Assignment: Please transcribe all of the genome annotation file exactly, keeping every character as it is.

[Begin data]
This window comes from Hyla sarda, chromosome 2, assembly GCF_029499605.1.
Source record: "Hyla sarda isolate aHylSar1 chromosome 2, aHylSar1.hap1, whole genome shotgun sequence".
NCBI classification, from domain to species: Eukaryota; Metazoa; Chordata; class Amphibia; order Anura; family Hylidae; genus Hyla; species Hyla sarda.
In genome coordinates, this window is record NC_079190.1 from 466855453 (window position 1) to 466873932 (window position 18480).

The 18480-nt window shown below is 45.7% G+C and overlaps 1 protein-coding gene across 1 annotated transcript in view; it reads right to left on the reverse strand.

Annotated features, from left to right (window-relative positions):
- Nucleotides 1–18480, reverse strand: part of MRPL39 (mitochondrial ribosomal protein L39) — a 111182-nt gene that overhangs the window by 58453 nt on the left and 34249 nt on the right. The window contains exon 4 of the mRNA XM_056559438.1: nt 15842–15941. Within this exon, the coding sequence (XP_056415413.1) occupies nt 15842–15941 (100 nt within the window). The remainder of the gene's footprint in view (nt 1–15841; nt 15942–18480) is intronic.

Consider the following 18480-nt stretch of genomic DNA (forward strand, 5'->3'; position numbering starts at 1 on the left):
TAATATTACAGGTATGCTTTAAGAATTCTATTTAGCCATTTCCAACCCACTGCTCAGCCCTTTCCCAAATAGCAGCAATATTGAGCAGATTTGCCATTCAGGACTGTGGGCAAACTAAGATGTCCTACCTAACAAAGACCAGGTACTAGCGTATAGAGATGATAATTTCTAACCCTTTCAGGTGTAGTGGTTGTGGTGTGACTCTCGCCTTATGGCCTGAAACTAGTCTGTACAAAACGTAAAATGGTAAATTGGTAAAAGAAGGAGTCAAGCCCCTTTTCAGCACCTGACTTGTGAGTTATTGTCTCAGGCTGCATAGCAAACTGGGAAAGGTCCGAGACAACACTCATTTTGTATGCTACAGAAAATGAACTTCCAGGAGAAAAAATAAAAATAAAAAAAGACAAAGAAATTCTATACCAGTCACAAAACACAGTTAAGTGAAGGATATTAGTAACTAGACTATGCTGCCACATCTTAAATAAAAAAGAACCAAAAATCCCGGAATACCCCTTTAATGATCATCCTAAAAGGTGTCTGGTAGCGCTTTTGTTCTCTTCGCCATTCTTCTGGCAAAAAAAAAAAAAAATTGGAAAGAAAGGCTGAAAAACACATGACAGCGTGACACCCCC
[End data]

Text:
This window comes from Hyla sarda, chromosome 2, assembly GCF_029499605.1.
Source record: "Hyla sarda isolate aHylSar1 chromosome 2, aHylSar1.hap1, whole genome shotgun sequence".
NCBI classification, from domain to species: Eukaryota; Metazoa; Chordata; class Amphibia; order Anura; family Hylidae; genus Hyla; species Hyla sarda.
In genome coordinates, this window is record NC_079190.1 from 466855453 (window position 1) to 466873932 (window position 18480).

The 18480-nt window shown below is 45.7% G+C and overlaps 1 protein-coding gene across 1 annotated transcript in view; it reads right to left on the reverse strand.

Annotated features, from left to right (window-relative positions):
- Nucleotides 1–18480, reverse strand: part of MRPL39 (mitochondrial ribosomal protein L39) — a 111182-nt gene that overhangs the window by 58453 nt on the left and 34249 nt on the right. The window contains exon 4 of the mRNA XM_056559438.1: nt 15842–15941. Within this exon, the coding sequence (XP_056415413.1) occupies nt 15842–15941 (100 nt within the window). The remainder of the gene's footprint in view (nt 1–15841; nt 15942–18480) is intronic.

Consider the following 18480-nt stretch of genomic DNA (forward strand, 5'->3'; position numbering starts at 1 on the left):
TAATATTACAGGTATGCTTTAAGAATTCTATTTAGCCATTTCCAACCCACTGCTCAGCCCTTTCCCAAATAGCAGCAATATTGAGCAGATTTGCCATTCAGGACTGTGGGCAAACTAAGATGTCCTACCTAACAAAGACCAGGTACTAGCGTATAGAGATGATAATTTCTAACCCTTTCAGGTGTAGTGGTTGTGGTGTGACTCTCGCCTTATGGCCTGAAACTAGTCTGTACAAAACGTAAAATGGTAAATTGGTAAAAGAAGGAGTCAAGCCCCTTTTCAGCACCTGACTTGTGAGTTATTGTCTCAGGCTGCATAGCAAACTGGGAAAGGTCCGAGACAACACTCATTTTGTATGCTACAGAAAATGAACTTCCAGGAGAAAAAATAAAAATAAAAAAAGACAAAGAAATTCTATACCAGTCACAAAACACAGTTAAGTGAAGGATATTAGTAACTAGACTATGCTGCCACATCTTAAATAAAAAAGAACCAAAAATCCCGGAATACCCCTTTAATGATCATCCTAAAAGGTGTCTGGTAGCGCTTTTGTTCTCTTCGCCATTCTTCTGGCAAAAAAAAAAAAAAATTGGAAAGAAAGGCTGAAAAACACATGACAGCGTGACACCCCC